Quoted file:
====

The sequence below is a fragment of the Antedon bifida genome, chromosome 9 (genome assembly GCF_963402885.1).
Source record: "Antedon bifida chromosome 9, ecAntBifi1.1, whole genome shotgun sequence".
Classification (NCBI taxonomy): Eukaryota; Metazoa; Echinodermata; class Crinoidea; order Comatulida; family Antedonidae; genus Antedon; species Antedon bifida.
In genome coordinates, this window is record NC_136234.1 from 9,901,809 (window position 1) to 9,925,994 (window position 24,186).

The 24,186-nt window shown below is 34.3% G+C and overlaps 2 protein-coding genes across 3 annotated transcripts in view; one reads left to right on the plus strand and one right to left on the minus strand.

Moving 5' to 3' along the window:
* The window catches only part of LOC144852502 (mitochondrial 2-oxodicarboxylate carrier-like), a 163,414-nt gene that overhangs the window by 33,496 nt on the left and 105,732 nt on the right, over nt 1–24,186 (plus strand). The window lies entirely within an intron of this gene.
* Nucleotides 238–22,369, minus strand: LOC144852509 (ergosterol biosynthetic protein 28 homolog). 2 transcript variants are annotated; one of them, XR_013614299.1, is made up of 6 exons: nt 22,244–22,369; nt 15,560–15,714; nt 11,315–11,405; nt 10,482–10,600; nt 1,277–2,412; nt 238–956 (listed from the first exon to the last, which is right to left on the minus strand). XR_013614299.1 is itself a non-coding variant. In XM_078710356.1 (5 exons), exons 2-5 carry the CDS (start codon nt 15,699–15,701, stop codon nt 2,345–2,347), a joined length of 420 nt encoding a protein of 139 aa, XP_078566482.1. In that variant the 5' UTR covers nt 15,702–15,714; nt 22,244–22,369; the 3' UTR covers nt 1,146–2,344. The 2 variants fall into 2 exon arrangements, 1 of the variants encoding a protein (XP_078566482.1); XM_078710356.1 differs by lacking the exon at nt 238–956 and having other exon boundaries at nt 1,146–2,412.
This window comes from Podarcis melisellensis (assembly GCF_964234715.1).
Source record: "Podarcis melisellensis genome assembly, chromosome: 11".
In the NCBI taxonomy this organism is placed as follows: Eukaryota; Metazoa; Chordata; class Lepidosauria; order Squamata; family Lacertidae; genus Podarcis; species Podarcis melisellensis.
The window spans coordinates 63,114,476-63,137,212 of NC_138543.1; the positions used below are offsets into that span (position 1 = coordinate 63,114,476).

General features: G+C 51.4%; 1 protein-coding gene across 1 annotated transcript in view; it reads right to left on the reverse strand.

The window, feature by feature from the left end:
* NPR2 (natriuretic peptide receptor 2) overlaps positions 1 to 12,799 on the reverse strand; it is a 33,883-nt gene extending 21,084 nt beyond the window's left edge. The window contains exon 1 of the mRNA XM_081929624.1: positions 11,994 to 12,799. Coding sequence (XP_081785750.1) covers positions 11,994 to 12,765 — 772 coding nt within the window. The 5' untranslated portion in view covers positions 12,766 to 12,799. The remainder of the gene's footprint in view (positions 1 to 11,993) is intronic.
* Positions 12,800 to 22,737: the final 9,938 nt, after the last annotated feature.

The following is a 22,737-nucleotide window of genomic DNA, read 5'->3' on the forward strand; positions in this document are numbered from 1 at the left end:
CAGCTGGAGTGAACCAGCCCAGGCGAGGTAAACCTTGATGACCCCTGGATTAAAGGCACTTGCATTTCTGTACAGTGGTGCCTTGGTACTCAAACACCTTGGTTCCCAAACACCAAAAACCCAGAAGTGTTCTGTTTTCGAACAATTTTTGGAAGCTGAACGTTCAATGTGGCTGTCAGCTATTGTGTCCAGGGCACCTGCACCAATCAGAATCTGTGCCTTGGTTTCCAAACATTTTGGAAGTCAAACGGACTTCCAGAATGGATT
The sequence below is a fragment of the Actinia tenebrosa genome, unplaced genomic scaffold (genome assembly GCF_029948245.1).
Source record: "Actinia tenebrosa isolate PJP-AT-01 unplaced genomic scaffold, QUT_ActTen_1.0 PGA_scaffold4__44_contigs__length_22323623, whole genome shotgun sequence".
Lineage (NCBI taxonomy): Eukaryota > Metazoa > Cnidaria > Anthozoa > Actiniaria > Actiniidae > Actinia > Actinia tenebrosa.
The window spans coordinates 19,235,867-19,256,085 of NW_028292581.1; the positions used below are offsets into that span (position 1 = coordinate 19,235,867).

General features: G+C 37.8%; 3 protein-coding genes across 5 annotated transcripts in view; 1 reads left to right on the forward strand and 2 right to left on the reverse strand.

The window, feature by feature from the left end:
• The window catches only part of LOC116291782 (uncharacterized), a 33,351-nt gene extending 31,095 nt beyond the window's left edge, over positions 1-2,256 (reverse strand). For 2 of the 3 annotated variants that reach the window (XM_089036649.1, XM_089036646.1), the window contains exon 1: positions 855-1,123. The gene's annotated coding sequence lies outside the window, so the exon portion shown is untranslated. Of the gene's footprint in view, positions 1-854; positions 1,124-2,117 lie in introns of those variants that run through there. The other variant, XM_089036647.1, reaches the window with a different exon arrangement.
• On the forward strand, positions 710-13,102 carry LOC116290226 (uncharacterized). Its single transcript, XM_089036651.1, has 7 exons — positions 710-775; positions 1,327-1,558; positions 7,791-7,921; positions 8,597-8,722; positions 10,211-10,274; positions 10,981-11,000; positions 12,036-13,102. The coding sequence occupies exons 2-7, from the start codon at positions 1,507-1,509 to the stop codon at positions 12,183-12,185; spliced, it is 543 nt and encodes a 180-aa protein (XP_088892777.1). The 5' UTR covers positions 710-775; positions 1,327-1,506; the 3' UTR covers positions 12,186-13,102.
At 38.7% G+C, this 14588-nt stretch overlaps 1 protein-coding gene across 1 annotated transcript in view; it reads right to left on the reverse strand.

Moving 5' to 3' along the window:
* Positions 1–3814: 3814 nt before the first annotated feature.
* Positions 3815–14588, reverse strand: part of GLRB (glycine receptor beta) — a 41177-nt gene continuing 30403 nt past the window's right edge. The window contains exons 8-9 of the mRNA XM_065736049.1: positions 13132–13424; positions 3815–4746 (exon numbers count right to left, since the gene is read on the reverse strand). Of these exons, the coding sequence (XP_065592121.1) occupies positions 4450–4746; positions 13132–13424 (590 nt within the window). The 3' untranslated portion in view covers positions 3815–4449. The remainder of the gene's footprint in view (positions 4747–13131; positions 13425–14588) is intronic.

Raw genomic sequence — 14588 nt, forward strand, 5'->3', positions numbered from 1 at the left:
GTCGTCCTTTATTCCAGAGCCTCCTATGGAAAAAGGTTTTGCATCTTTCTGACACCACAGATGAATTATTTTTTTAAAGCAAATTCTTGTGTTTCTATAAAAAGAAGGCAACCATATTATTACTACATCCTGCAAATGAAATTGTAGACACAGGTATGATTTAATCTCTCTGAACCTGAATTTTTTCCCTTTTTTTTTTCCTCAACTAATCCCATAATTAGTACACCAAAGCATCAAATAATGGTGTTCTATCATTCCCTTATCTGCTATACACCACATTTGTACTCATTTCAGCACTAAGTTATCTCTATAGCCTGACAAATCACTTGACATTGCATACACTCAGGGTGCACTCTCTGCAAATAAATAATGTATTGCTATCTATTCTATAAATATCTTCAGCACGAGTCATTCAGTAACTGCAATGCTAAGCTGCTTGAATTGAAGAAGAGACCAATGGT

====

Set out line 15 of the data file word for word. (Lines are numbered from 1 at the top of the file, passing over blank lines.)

* NPR2 (natriuretic peptide receptor 2) overlaps positions 1 to 12,799 on the reverse strand; it is a 33,883-nt gene extending 21,084 nt beyond the window's left edge. The window contains exon 1 of the mRNA XM_081929624.1: positions 11,994 to 12,799. Coding sequence (XP_081785750.1) covers positions 11,994 to 12,765 — 772 coding nt within the window. The 5' untranslated portion in view covers positions 12,766 to 12,799. The remainder of the gene's footprint in view (positions 1 to 11,993) is intronic.